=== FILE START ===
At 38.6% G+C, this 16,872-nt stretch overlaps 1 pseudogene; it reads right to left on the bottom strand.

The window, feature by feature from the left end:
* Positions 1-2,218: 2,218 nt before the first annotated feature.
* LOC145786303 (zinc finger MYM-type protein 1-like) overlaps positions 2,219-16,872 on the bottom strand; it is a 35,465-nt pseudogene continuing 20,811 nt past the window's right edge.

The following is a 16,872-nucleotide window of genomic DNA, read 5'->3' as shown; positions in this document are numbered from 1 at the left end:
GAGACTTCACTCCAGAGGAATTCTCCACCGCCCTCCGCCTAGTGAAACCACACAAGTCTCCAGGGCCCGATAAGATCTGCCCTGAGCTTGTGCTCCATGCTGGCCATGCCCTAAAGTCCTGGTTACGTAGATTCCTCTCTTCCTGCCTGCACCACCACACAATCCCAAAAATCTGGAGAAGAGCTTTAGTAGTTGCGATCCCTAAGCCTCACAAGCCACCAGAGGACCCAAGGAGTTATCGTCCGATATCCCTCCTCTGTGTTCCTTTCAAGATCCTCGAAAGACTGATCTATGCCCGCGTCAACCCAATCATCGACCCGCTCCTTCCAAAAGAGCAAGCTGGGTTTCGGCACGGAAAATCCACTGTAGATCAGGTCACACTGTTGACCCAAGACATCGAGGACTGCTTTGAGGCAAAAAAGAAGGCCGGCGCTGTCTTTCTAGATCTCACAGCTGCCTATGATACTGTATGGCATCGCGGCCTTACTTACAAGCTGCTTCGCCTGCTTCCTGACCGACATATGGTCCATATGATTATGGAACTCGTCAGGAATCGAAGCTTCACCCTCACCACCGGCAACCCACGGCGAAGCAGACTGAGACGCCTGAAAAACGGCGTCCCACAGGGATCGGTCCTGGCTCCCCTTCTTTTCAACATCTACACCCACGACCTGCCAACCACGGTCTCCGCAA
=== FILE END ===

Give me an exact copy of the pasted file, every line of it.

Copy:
At 38.6% G+C, this 16,872-nt stretch overlaps 1 pseudogene; it reads right to left on the bottom strand.

The window, feature by feature from the left end:
* Positions 1-2,218: 2,218 nt before the first annotated feature.
* LOC145786303 (zinc finger MYM-type protein 1-like) overlaps positions 2,219-16,872 on the bottom strand; it is a 35,465-nt pseudogene continuing 20,811 nt past the window's right edge.

The following is a 16,872-nucleotide window of genomic DNA, read 5'->3' as shown; positions in this document are numbered from 1 at the left end:
GAGACTTCACTCCAGAGGAATTCTCCACCGCCCTCCGCCTAGTGAAACCACACAAGTCTCCAGGGCCCGATAAGATCTGCCCTGAGCTTGTGCTCCATGCTGGCCATGCCCTAAAGTCCTGGTTACGTAGATTCCTCTCTTCCTGCCTGCACCACCACACAATCCCAAAAATCTGGAGAAGAGCTTTAGTAGTTGCGATCCCTAAGCCTCACAAGCCACCAGAGGACCCAAGGAGTTATCGTCCGATATCCCTCCTCTGTGTTCCTTTCAAGATCCTCGAAAGACTGATCTATGCCCGCGTCAACCCAATCATCGACCCGCTCCTTCCAAAAGAGCAAGCTGGGTTTCGGCACGGAAAATCCACTGTAGATCAGGTCACACTGTTGACCCAAGACATCGAGGACTGCTTTGAGGCAAAAAAGAAGGCCGGCGCTGTCTTTCTAGATCTCACAGCTGCCTATGATACTGTATGGCATCGCGGCCTTACTTACAAGCTGCTTCGCCTGCTTCCTGACCGACATATGGTCCATATGATTATGGAACTCGTCAGGAATCGAAGCTTCACCCTCACCACCGGCAACCCACGGCGAAGCAGACTGAGACGCCTGAAAAACGGCGTCCCACAGGGATCGGTCCTGGCTCCCCTTCTTTTCAACATCTACACCCACGACCTGCCAACCACGGTCTCCGCAA